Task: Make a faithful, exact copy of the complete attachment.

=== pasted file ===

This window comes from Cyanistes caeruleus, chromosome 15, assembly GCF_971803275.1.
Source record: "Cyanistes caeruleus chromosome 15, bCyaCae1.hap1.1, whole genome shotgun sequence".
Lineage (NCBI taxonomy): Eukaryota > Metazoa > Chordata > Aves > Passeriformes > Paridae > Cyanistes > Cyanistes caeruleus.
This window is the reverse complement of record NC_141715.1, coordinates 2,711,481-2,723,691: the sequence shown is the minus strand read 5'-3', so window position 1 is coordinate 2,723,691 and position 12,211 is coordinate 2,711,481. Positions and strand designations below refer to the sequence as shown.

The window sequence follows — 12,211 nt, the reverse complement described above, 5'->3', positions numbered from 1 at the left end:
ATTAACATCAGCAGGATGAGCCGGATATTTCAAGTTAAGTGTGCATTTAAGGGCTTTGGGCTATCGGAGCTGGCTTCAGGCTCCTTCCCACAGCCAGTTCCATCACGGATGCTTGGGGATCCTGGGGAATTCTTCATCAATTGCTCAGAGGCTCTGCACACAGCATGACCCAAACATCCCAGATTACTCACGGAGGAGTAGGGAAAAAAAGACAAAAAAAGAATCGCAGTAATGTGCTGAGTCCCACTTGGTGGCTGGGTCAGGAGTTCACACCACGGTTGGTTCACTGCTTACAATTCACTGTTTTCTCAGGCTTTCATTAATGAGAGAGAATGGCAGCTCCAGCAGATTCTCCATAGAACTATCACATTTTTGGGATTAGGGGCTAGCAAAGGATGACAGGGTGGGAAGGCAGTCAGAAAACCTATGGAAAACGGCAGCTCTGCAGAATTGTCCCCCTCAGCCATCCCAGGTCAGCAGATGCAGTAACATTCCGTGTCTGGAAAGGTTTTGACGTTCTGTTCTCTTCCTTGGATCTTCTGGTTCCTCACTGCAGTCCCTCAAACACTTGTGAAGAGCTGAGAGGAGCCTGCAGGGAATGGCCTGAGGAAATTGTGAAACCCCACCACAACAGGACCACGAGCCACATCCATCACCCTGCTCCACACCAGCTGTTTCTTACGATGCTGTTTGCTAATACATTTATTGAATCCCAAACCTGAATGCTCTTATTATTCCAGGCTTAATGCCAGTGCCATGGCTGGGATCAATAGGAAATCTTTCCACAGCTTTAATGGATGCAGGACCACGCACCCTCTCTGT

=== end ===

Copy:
This window comes from Cyanistes caeruleus, chromosome 15, assembly GCF_971803275.1.
Source record: "Cyanistes caeruleus chromosome 15, bCyaCae1.hap1.1, whole genome shotgun sequence".
Lineage (NCBI taxonomy): Eukaryota > Metazoa > Chordata > Aves > Passeriformes > Paridae > Cyanistes > Cyanistes caeruleus.
This window is the reverse complement of record NC_141715.1, coordinates 2,711,481-2,723,691: the sequence shown is the minus strand read 5'-3', so window position 1 is coordinate 2,723,691 and position 12,211 is coordinate 2,711,481. Positions and strand designations below refer to the sequence as shown.

The window sequence follows — 12,211 nt, the reverse complement described above, 5'->3', positions numbered from 1 at the left end:
ATTAACATCAGCAGGATGAGCCGGATATTTCAAGTTAAGTGTGCATTTAAGGGCTTTGGGCTATCGGAGCTGGCTTCAGGCTCCTTCCCACAGCCAGTTCCATCACGGATGCTTGGGGATCCTGGGGAATTCTTCATCAATTGCTCAGAGGCTCTGCACACAGCATGACCCAAACATCCCAGATTACTCACGGAGGAGTAGGGAAAAAAAGACAAAAAAAGAATCGCAGTAATGTGCTGAGTCCCACTTGGTGGCTGGGTCAGGAGTTCACACCACGGTTGGTTCACTGCTTACAATTCACTGTTTTCTCAGGCTTTCATTAATGAGAGAGAATGGCAGCTCCAGCAGATTCTCCATAGAACTATCACATTTTTGGGATTAGGGGCTAGCAAAGGATGACAGGGTGGGAAGGCAGTCAGAAAACCTATGGAAAACGGCAGCTCTGCAGAATTGTCCCCCTCAGCCATCCCAGGTCAGCAGATGCAGTAACATTCCGTGTCTGGAAAGGTTTTGACGTTCTGTTCTCTTCCTTGGATCTTCTGGTTCCTCACTGCAGTCCCTCAAACACTTGTGAAGAGCTGAGAGGAGCCTGCAGGGAATGGCCTGAGGAAATTGTGAAACCCCACCACAACAGGACCACGAGCCACATCCATCACCCTGCTCCACACCAGCTGTTTCTTACGATGCTGTTTGCTAATACATTTATTGAATCCCAAACCTGAATGCTCTTATTATTCCAGGCTTAATGCCAGTGCCATGGCTGGGATCAATAGGAAATCTTTCCACAGCTTTAATGGATGCAGGACCACGCACCCTCTCTGT